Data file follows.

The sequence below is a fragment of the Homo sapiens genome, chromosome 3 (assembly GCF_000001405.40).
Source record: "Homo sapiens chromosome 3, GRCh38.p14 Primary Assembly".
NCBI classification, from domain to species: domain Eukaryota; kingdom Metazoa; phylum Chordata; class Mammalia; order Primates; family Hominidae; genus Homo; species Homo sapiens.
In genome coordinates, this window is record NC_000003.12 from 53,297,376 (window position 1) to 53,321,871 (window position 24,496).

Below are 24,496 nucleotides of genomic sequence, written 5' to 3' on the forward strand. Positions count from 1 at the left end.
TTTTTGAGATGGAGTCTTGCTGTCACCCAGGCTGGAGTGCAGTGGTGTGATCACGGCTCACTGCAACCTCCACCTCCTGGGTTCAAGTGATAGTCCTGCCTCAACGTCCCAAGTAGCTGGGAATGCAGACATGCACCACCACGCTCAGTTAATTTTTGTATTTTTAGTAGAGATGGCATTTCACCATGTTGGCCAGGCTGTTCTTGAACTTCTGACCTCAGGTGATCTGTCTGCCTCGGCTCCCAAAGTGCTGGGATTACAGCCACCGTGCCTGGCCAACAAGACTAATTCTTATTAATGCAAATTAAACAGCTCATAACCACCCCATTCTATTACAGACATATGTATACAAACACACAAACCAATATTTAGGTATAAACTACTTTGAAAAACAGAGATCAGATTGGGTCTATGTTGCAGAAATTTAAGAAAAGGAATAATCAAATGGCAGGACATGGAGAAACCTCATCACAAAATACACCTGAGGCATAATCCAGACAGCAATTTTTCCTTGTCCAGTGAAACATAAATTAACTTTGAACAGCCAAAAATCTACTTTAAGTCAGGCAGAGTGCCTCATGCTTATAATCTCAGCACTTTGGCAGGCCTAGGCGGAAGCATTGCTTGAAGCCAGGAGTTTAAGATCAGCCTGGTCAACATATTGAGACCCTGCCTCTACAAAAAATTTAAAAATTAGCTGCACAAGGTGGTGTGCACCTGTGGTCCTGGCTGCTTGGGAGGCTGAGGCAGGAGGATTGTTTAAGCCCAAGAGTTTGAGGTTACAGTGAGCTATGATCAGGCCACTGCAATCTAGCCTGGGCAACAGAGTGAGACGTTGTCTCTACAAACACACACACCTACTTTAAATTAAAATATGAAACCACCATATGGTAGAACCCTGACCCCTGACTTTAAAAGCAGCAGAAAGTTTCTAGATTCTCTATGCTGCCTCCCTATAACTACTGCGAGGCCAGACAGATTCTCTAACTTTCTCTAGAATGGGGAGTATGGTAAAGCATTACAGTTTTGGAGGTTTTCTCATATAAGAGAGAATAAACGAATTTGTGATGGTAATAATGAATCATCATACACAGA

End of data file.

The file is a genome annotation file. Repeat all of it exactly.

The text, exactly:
The sequence below is a fragment of the Homo sapiens genome, chromosome 3 (assembly GCF_000001405.40).
Source record: "Homo sapiens chromosome 3, GRCh38.p14 Primary Assembly".
NCBI classification, from domain to species: domain Eukaryota; kingdom Metazoa; phylum Chordata; class Mammalia; order Primates; family Hominidae; genus Homo; species Homo sapiens.
In genome coordinates, this window is record NC_000003.12 from 53,297,376 (window position 1) to 53,321,871 (window position 24,496).

Below are 24,496 nucleotides of genomic sequence, written 5' to 3' on the forward strand. Positions count from 1 at the left end.
TTTTTGAGATGGAGTCTTGCTGTCACCCAGGCTGGAGTGCAGTGGTGTGATCACGGCTCACTGCAACCTCCACCTCCTGGGTTCAAGTGATAGTCCTGCCTCAACGTCCCAAGTAGCTGGGAATGCAGACATGCACCACCACGCTCAGTTAATTTTTGTATTTTTAGTAGAGATGGCATTTCACCATGTTGGCCAGGCTGTTCTTGAACTTCTGACCTCAGGTGATCTGTCTGCCTCGGCTCCCAAAGTGCTGGGATTACAGCCACCGTGCCTGGCCAACAAGACTAATTCTTATTAATGCAAATTAAACAGCTCATAACCACCCCATTCTATTACAGACATATGTATACAAACACACAAACCAATATTTAGGTATAAACTACTTTGAAAAACAGAGATCAGATTGGGTCTATGTTGCAGAAATTTAAGAAAAGGAATAATCAAATGGCAGGACATGGAGAAACCTCATCACAAAATACACCTGAGGCATAATCCAGACAGCAATTTTTCCTTGTCCAGTGAAACATAAATTAACTTTGAACAGCCAAAAATCTACTTTAAGTCAGGCAGAGTGCCTCATGCTTATAATCTCAGCACTTTGGCAGGCCTAGGCGGAAGCATTGCTTGAAGCCAGGAGTTTAAGATCAGCCTGGTCAACATATTGAGACCCTGCCTCTACAAAAAATTTAAAAATTAGCTGCACAAGGTGGTGTGCACCTGTGGTCCTGGCTGCTTGGGAGGCTGAGGCAGGAGGATTGTTTAAGCCCAAGAGTTTGAGGTTACAGTGAGCTATGATCAGGCCACTGCAATCTAGCCTGGGCAACAGAGTGAGACGTTGTCTCTACAAACACACACACCTACTTTAAATTAAAATATGAAACCACCATATGGTAGAACCCTGACCCCTGACTTTAAAAGCAGCAGAAAGTTTCTAGATTCTCTATGCTGCCTCCCTATAACTACTGCGAGGCCAGACAGATTCTCTAACTTTCTCTAGAATGGGGAGTATGGTAAAGCATTACAGTTTTGGAGGTTTTCTCATATAAGAGAGAATAAACGAATTTGTGATGGTAATAATGAATCATCATACACAGA